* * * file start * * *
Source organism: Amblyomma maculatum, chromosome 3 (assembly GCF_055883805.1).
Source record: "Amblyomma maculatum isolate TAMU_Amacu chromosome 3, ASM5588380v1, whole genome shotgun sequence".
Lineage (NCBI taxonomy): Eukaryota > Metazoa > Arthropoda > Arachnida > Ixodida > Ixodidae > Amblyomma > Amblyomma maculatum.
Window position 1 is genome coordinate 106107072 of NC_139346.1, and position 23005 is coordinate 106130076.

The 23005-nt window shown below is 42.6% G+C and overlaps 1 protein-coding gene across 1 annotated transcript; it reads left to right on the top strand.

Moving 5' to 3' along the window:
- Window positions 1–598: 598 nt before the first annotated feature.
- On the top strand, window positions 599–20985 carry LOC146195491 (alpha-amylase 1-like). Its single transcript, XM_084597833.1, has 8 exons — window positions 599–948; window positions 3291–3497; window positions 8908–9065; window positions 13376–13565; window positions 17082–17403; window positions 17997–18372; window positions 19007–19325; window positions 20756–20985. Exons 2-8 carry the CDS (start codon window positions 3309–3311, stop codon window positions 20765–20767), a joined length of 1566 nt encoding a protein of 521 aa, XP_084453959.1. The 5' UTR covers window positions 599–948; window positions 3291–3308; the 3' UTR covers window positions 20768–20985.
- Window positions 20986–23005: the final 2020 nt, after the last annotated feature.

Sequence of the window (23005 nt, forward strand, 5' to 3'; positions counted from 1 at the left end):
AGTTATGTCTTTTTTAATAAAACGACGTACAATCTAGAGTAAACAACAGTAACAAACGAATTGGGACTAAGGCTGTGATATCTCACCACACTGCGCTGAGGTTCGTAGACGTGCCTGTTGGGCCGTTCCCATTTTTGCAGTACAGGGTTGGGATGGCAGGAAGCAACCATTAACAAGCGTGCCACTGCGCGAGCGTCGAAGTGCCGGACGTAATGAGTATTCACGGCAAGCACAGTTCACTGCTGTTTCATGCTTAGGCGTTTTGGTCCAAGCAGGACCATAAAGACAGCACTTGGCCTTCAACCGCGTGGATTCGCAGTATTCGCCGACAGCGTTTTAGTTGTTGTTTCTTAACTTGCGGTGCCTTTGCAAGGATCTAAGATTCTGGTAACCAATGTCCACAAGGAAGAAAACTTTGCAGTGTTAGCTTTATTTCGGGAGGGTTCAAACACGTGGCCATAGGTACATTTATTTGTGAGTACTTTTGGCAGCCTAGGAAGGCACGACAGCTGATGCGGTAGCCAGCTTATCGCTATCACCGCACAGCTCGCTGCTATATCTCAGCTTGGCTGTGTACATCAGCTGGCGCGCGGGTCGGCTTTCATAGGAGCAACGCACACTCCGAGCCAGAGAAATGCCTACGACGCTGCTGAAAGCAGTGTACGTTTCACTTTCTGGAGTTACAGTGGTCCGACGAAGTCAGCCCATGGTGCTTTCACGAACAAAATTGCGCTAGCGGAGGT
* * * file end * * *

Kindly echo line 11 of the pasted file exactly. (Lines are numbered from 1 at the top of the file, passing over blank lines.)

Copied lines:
AGTTATGTCTTTTTTAATAAAACGACGTACAATCTAGAGTAAACAACAGTAACAAACGAATTGGGACTAAGGCTGTGATATCTCACCACACTGCGCTGAGGTTCGTAGACGTGCCTGTTGGGCCGTTCCCATTTTTGCAGTACAGGGTTGGGATGGCAGGAAGCAACCATTAACAAGCGTGCCACTGCGCGAGCGTCGAAGTGCCGGACGTAATGAGTATTCACGGCAAGCACAGTTCACTGCTGTTTCATGCTTAGGCGTTTTGGTCCAAGCAGGACCATAAAGACAGCACTTGGCCTTCAACCGCGTGGATTCGCAGTATTCGCCGACAGCGTTTTAGTTGTTGTTTCTTAACTTGCGGTGCCTTTGCAAGGATCTAAGATTCTGGTAACCAATGTCCACAAGGAAGAAAACTTTGCAGTGTTAGCTTTATTTCGGGAGGGTTCAAACACGTGGCCATAGGTACATTTATTTGTGAGTACTTTTGGCAGCCTAGGAAGGCACGACAGCTGATGCGGTAGCCAGCTTATCGCTATCACCGCACAGCTCGCTGCTATATCTCAGCTTGGCTGTGTACATCAGCTGGCGCGCGGGTCGGCTTTCATAGGAGCAACGCACACTCCGAGCCAGAGAAATGCCTACGACGCTGCTGAAAGCAGTGTACGTTTCACTTTCTGGAGTTACAGTGGTCCGACGAAGTCAGCCCATGGTGCTTTCACGAACAAAATTGCGCTAGCGGAGGT